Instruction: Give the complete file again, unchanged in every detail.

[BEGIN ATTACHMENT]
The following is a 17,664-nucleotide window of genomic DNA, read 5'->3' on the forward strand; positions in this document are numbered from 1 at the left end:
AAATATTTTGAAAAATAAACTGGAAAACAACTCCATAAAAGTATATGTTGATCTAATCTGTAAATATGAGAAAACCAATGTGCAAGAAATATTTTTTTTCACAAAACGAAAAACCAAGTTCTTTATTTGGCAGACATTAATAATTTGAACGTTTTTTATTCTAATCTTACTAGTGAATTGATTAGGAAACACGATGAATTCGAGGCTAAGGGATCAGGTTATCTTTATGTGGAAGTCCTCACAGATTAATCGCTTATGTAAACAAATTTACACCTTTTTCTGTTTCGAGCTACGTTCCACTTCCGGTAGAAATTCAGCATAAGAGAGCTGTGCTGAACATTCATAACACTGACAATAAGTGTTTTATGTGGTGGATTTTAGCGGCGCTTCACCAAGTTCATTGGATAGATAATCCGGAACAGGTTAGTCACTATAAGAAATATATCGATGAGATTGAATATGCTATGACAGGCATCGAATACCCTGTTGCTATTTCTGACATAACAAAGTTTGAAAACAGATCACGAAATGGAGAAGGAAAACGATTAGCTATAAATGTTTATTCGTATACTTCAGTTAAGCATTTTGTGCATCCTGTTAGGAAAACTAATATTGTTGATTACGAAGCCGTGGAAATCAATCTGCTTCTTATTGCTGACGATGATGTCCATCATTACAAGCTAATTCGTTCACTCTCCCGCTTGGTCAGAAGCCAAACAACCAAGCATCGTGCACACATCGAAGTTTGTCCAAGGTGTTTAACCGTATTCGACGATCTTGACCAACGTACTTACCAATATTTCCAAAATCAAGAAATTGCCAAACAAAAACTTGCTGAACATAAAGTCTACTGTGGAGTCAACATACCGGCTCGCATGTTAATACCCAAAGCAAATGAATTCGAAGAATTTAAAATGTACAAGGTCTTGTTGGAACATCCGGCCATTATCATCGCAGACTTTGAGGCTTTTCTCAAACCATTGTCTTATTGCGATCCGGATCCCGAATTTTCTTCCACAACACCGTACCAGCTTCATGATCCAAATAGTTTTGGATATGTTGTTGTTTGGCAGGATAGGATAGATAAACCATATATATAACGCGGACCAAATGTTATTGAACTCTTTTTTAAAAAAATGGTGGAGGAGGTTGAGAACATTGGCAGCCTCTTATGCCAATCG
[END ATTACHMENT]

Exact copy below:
The following is a 17,664-nucleotide window of genomic DNA, read 5'->3' on the forward strand; positions in this document are numbered from 1 at the left end:
AAATATTTTGAAAAATAAACTGGAAAACAACTCCATAAAAGTATATGTTGATCTAATCTGTAAATATGAGAAAACCAATGTGCAAGAAATATTTTTTTTCACAAAACGAAAAACCAAGTTCTTTATTTGGCAGACATTAATAATTTGAACGTTTTTTATTCTAATCTTACTAGTGAATTGATTAGGAAACACGATGAATTCGAGGCTAAGGGATCAGGTTATCTTTATGTGGAAGTCCTCACAGATTAATCGCTTATGTAAACAAATTTACACCTTTTTCTGTTTCGAGCTACGTTCCACTTCCGGTAGAAATTCAGCATAAGAGAGCTGTGCTGAACATTCATAACACTGACAATAAGTGTTTTATGTGGTGGATTTTAGCGGCGCTTCACCAAGTTCATTGGATAGATAATCCGGAACAGGTTAGTCACTATAAGAAATATATCGATGAGATTGAATATGCTATGACAGGCATCGAATACCCTGTTGCTATTTCTGACATAACAAAGTTTGAAAACAGATCACGAAATGGAGAAGGAAAACGATTAGCTATAAATGTTTATTCGTATACTTCAGTTAAGCATTTTGTGCATCCTGTTAGGAAAACTAATATTGTTGATTACGAAGCCGTGGAAATCAATCTGCTTCTTATTGCTGACGATGATGTCCATCATTACAAGCTAATTCGTTCACTCTCCCGCTTGGTCAGAAGCCAAACAACCAAGCATCGTGCACACATCGAAGTTTGTCCAAGGTGTTTAACCGTATTCGACGATCTTGACCAACGTACTTACCAATATTTCCAAAATCAAGAAATTGCCAAACAAAAACTTGCTGAACATAAAGTCTACTGTGGAGTCAACATACCGGCTCGCATGTTAATACCCAAAGCAAATGAATTCGAAGAATTTAAAATGTACAAGGTCTTGTTGGAACATCCGGCCATTATCATCGCAGACTTTGAGGCTTTTCTCAAACCATTGTCTTATTGCGATCCGGATCCCGAATTTTCTTCCACAACACCGTACCAGCTTCATGATCCAAATAGTTTTGGATATGTTGTTGTTTGGCAGGATAGGATAGATAAACCATATATATAACGCGGACCAAATGTTATTGAACTCTTTTTTAAAAAAATGGTGGAGGAGGTTGAGAACATTGGCAGCCTCTTATGCCAATCG